The World Health Organization released today the Global status report on road safety 2015, reflecting information from 180 countries. This report, the ‘go to’ source of global road crash data and the measure of the Decade of Action for Global Road Safety 2011-2020, indicates that whilst worldwide the total number of road traffic deaths has plateaued at 1.25 million per year, we are still not seeing the progress needed to meet the goals of the Decade. The report again shows that the highest road traffic fatality rates are in low-income countries.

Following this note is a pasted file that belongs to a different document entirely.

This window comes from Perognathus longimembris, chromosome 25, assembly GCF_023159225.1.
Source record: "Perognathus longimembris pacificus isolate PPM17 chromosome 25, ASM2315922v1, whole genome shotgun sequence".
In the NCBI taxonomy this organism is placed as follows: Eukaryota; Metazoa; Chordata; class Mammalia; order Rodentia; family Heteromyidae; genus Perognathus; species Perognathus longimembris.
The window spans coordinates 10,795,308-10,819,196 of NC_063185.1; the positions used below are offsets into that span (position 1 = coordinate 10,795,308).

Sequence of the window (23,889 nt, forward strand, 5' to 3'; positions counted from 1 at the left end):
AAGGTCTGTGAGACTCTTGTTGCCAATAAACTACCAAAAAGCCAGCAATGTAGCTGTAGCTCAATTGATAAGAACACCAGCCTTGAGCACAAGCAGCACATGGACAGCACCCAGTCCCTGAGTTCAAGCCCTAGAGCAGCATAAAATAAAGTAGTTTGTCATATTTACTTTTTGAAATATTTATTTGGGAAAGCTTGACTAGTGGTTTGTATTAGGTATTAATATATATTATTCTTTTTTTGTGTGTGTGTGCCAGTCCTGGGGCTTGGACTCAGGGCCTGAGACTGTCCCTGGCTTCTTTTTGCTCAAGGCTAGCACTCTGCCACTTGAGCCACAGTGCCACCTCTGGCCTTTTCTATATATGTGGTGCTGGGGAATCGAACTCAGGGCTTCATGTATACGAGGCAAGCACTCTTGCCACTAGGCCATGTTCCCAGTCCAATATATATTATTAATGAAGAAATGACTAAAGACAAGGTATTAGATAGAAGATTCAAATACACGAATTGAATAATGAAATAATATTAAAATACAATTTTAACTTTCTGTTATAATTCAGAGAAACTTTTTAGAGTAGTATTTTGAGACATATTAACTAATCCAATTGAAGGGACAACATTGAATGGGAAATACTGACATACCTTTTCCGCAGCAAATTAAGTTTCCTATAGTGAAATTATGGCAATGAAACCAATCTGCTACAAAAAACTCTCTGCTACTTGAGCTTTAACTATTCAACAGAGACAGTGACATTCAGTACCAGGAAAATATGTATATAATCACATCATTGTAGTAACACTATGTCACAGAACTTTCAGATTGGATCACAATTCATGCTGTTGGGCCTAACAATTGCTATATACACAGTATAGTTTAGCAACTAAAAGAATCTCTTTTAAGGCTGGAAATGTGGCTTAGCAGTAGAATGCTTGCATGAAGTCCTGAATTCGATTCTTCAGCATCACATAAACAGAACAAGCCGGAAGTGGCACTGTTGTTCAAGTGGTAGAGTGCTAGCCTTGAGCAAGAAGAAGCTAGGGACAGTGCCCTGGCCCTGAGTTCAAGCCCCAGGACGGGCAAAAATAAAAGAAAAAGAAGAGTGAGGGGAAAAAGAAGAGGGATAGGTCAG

In the last three years, 17 countries have aligned at least one of their laws with best practice on seat-belts, drink–driving, speed, motorcycle helmets or child restraints. There has also been progress towards improving road safety legislation and in making vehicles safer, however the pace of change is too slow. Urgent action is needed to achieve the ambitious target for road safety reflected in the newly adopted 2030 Agenda for Sustainable Development: halving the global number of deaths and injuries from road traffic crashes by 2020. Made possible through funding from Bloomberg Philanthropies, this report is the third in the series, and provides a snapshot of the road safety situation globally, highlighting the gaps and the measures needed to best drive progress.